Due to the gorey violence and many CGI horses getting realistically destroyed, "Ben-Hur" 2016 is not for the kiddos.


--The galley slave really made me think of the consequence/curse of Adam's Fall: toil will become exceedingly difficult for men (as will bearing life become exceedingly difficult for women).

-- "They will invite you to their games to watch others suffer so you'll forget what you have lost."

--"They want blood. They're all Romans now."

--"The compassion that Jesus offers them is more dangerous than all the Zealots combined."


  1. I can't remember whose review I was reading the other day - John Stansifer from Wayward Pictures posted it on his personal Facebook page - but the reviewer absolutely blasted the director and producers for even letting the film see the light of day. One of the biggest complaints was the fact that the film didn't have a 'star' in the cast. John is currently on a nationwide tour gathering eyewitness testimonials from Korean War POW survivors who knew the Servant of God Father Emil Kapaun in preparation for his new project "No Bullet Got Me Yet."

    I simply told John to find deep pockets and get an A-lister!

  2. Morgan Freeman is big. The actors who did Judah and Messala were quite good.

  3. Anonymous12:19 AM

    It was the poorest attempt at a remake in the history of cinema. I walked out after the ridiculous scene where Jesus is carving wood 5 feet away from a crucifixion. I walked out because I knew the entire thing would be an offense to a Timeless Masterpiece. I walked out because I wanted the water scene when Jesus Does Not Stand Idly by and stared down sin. I went straight to the library to check out the original and wept at the scenes I have seen and heard many times now.. My only theory at this point is Burnett gave thi. Sisters convent a sizeable donation in hopes for the soft review. I will not shirk from my duty to tell all how boring, poorly shot (think history channel) and offensive this remake really is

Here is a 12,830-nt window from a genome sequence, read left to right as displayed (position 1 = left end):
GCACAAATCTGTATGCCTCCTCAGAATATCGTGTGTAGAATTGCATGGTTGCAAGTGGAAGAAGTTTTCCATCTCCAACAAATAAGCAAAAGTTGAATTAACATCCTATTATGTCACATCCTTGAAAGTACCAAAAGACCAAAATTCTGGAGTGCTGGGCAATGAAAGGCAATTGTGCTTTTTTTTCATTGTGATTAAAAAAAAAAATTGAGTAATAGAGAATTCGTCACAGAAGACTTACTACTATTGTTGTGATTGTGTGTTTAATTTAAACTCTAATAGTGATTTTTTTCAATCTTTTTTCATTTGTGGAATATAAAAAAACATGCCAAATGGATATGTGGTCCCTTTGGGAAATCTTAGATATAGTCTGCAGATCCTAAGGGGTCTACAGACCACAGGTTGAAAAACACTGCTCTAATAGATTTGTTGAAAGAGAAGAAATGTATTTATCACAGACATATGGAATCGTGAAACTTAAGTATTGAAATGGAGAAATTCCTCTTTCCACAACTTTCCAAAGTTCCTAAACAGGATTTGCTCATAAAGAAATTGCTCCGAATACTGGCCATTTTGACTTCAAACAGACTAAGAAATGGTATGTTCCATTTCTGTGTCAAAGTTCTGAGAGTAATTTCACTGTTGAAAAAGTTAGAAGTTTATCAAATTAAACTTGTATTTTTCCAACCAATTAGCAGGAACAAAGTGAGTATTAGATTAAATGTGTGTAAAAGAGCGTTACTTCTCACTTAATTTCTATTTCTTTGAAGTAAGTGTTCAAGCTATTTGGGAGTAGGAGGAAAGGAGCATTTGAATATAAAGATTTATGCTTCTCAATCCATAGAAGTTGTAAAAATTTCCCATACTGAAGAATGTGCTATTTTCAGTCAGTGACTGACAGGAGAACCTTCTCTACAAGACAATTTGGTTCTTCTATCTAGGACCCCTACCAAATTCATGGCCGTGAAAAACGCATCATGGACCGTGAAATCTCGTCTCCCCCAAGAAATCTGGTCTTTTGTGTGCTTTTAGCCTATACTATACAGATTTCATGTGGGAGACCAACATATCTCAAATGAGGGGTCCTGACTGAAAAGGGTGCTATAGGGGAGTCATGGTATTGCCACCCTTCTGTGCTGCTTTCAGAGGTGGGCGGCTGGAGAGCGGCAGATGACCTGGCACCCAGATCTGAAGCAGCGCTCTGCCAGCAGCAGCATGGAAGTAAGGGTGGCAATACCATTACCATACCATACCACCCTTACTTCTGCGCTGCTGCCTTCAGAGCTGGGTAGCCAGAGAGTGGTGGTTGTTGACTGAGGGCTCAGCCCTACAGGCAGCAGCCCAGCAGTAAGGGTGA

1. Dear Anonymous,
      Thanks for your review. I'm publishing your comment because I love your honesty and passion both for Jesus and film! I agree about the carpentry next to the crucifixion. It's almost as though the filmmakers thought we wouldn't notice stuff like that (and there are many more of these awkward glitches). I am highly insulted by the fact that you would think I would ever take a kickback for a positive review. I should leave film reviewing, the Sisterhood and the Church if I ever did such a thing. I cringe at all of the Downey-Burnett attempts at biblical filmmaking (but it seemed they were more distantly involved in this Ben-Hur?) I could have been much harsher in my review here, and maybe I should have been. I think the reason I "went soft" on it is because I feel it's coming from a good though mistaken place. It kills me to see all that money and effort FAIL. If this were a purely secular piece? I probably would have really panned it. Not that I generally give "Christian" films a pass, I don't. I guess the sheer volume of Christian film "misses" is really getting to me. But you're right. The answer is not to compromise. Because it's claiming to proclaim the Gospel, "Christian" films should be held to an even higher standard. Thanks for this examination of conscience! :)

    2. Anonymous5:11 AM

      It is I who need examine. The burnett kickback was a poor attempt at humor and I let my pride get the best of me. I am sorry

    3. No worries! You made good points! I have been seriously accused of being on studios' payrolls before (on air). Studios & promo companies can woo you in other ways (e.g., junkets). At least I know you're not Canadian ("humor"=USA spelling). :)